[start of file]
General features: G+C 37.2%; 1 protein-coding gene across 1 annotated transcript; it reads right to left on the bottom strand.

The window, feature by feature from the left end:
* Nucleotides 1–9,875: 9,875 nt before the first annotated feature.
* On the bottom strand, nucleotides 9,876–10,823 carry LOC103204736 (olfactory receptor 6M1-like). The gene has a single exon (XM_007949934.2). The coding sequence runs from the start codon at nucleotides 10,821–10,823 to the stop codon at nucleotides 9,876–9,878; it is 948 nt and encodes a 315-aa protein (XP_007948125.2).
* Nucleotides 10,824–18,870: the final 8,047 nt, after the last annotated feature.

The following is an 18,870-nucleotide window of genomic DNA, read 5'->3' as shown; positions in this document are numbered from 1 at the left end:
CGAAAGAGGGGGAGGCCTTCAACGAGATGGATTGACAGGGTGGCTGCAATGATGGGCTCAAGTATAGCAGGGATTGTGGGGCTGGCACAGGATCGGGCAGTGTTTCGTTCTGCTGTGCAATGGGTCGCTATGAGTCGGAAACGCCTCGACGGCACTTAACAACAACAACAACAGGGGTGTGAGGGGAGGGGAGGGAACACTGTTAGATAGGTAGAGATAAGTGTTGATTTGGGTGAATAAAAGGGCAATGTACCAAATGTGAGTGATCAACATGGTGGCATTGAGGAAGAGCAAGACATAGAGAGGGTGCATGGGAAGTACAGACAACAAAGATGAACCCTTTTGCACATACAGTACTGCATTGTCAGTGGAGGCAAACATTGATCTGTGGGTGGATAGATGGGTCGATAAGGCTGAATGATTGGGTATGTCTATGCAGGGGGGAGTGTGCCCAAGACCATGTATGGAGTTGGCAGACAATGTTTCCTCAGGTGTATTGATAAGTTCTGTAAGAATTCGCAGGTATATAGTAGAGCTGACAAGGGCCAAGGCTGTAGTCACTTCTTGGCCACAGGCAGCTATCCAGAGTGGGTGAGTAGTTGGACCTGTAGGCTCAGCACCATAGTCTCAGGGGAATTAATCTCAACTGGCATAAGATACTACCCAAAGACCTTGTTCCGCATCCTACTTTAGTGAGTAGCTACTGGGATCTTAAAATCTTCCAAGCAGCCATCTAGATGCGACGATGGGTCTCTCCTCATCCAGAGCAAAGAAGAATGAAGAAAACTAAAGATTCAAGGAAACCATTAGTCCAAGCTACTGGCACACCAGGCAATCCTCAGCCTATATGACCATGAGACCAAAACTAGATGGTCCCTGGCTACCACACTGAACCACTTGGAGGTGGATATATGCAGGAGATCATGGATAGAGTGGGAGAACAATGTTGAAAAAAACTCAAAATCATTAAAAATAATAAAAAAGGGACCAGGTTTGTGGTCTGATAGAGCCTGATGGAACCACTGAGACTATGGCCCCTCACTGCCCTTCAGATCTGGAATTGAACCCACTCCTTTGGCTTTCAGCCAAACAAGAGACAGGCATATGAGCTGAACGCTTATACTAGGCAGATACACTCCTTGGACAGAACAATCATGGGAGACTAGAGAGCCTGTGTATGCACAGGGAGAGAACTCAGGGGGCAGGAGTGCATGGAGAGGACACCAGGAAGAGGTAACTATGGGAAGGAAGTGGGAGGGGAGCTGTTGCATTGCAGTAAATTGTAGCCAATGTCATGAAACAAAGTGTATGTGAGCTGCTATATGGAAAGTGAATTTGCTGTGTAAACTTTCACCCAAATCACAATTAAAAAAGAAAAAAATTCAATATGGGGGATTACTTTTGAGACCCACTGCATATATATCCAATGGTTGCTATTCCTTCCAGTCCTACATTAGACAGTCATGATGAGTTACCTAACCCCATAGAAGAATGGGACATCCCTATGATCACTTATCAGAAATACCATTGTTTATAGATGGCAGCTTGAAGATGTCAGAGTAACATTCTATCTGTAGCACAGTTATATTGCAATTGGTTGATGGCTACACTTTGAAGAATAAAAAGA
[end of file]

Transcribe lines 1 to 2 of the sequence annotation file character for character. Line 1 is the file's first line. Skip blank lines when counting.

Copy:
General features: G+C 37.2%; 1 protein-coding gene across 1 annotated transcript; it reads right to left on the bottom strand.

The window, feature by feature from the left end: